Yes, I was producing and releasing music under my real name George Kapardelis.

A bad decision ๐Ÿ˜€

Why? ๐Ÿ˜€

Itโ€™s difficult to spell and say my surname Kapardelis ๐Ÿ˜€

I never knew my music would have an impact outside of Greece.

You found people outside of Athens and Greece were discovering your music?

Yes, I’ll send you a link of Gavyn Mytchel, a presenter of Ministry of Sound radio and you can hear him try to pronounce my name on the radio ๐Ÿ˜€

So I thought my label could work outside of Greece.

This exposure helped me to meet a couple of people through my achievements who were living in the UK. One of them was in Stoke on Trent and he invited me over to work together, artistically and business wise.

I was 25 and this opportunity came up and I said to myself I’m willing to sacrifice what I have here in Greece to explore the opportunity in the UK.

I accepted the invitation and the challenge to come here to the UK and improve as an artist with new influences.

Did you have any fears leaving your friends, your family back in Athens to come to another country or did you decide to just go with the flow?

I just thought, I have to try things now whilst I’m still young and I have the willingness to work hard to achieve my dreams.

I didn’t want to wake up as a 50 year old and say to myself I never tried, itโ€™s too late then.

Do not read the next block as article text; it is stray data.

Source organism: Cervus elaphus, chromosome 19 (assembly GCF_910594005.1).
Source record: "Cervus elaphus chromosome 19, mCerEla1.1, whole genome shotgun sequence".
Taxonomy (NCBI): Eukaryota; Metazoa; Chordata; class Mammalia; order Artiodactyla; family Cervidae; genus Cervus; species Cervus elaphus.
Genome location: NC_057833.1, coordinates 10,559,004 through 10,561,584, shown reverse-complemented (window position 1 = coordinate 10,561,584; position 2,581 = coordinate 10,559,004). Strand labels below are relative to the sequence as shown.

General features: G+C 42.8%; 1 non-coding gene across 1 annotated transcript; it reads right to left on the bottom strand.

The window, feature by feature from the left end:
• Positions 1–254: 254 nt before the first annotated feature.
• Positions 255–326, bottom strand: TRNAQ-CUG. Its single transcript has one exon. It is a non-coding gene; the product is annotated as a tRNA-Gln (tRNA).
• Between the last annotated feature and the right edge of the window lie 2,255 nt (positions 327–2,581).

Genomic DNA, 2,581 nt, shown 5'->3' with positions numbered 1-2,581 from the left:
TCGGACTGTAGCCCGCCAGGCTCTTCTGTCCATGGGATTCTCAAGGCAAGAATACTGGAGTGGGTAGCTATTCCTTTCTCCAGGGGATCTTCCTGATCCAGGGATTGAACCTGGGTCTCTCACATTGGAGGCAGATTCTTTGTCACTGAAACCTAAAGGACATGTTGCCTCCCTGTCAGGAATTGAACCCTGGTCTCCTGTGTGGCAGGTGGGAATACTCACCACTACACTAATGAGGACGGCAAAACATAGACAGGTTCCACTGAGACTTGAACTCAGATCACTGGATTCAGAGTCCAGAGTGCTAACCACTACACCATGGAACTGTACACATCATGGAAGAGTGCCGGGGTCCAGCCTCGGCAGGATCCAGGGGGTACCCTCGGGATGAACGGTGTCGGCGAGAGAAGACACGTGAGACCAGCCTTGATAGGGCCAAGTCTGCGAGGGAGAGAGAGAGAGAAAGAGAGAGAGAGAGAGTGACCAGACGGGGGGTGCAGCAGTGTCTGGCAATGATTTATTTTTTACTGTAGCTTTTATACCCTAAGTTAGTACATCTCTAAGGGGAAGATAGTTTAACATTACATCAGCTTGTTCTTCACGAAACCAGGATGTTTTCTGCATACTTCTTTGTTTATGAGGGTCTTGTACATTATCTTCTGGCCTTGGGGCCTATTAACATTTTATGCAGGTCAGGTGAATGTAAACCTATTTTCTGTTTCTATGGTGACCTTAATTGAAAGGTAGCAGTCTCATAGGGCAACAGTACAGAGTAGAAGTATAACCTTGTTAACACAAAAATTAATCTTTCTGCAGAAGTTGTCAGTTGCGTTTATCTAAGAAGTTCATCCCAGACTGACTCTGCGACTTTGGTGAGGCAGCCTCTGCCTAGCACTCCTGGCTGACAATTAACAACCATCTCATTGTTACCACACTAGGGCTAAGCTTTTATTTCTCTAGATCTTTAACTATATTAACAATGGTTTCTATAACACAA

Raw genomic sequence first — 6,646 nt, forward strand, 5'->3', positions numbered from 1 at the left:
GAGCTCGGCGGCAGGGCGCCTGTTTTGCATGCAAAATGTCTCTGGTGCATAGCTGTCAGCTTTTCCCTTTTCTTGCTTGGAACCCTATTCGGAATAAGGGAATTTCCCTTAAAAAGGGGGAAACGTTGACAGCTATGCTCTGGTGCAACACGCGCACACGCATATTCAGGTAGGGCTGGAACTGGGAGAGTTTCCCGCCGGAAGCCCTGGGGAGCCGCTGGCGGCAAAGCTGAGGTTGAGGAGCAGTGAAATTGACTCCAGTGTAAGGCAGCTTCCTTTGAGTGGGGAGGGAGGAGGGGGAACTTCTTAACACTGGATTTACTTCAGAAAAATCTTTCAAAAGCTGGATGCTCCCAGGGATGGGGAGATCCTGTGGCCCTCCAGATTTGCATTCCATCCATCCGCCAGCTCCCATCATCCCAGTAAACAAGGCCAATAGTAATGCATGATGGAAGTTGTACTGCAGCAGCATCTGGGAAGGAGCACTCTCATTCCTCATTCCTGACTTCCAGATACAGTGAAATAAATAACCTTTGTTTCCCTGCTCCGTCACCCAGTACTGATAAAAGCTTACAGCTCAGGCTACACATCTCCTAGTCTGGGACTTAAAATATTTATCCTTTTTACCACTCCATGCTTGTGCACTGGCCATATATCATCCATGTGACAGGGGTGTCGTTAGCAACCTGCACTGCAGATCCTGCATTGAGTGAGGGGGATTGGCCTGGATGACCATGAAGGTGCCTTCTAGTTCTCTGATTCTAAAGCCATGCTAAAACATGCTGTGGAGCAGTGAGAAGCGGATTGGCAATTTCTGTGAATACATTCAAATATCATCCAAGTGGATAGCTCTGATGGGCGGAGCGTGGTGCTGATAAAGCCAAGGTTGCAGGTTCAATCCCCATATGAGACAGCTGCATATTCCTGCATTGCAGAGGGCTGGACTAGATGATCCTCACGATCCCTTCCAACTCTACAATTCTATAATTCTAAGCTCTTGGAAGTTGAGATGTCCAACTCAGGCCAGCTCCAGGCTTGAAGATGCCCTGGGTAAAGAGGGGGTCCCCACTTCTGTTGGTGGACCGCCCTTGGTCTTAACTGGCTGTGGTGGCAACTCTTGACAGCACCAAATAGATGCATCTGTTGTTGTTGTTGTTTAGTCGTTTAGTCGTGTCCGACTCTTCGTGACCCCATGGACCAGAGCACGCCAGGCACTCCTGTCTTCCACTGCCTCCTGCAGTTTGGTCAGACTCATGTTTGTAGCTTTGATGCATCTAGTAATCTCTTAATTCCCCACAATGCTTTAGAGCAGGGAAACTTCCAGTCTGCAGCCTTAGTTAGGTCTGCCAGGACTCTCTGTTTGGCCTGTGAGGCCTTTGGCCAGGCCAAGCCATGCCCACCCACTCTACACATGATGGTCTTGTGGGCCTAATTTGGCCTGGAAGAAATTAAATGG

So you made the move over to Stoke on Trent

I moved over to Stoke on Trent and I saw it as an opportunity to set up the music label as a business properly.

Did you find your degree in Business Administration helpful putting into practice what you learned for Modu Heart?

Yes, that’s true but I’m not an academic. I think that even if you don’t have a degree you learn best by doing.

Sometimes the only way to learn is to throw yourself into the deepend and go do and try things …

And don’t worry about failure, it doesn’t matter.

Each failure is a learning opportunity

That’s how I see it.

I moved on from Stoke on Trent to Manchester where I was more business active with Modu Heart, playing live music and events, bringing in artists from abroad, mainly Germany.

How did you get artists from Germany, what was your connection with Germany?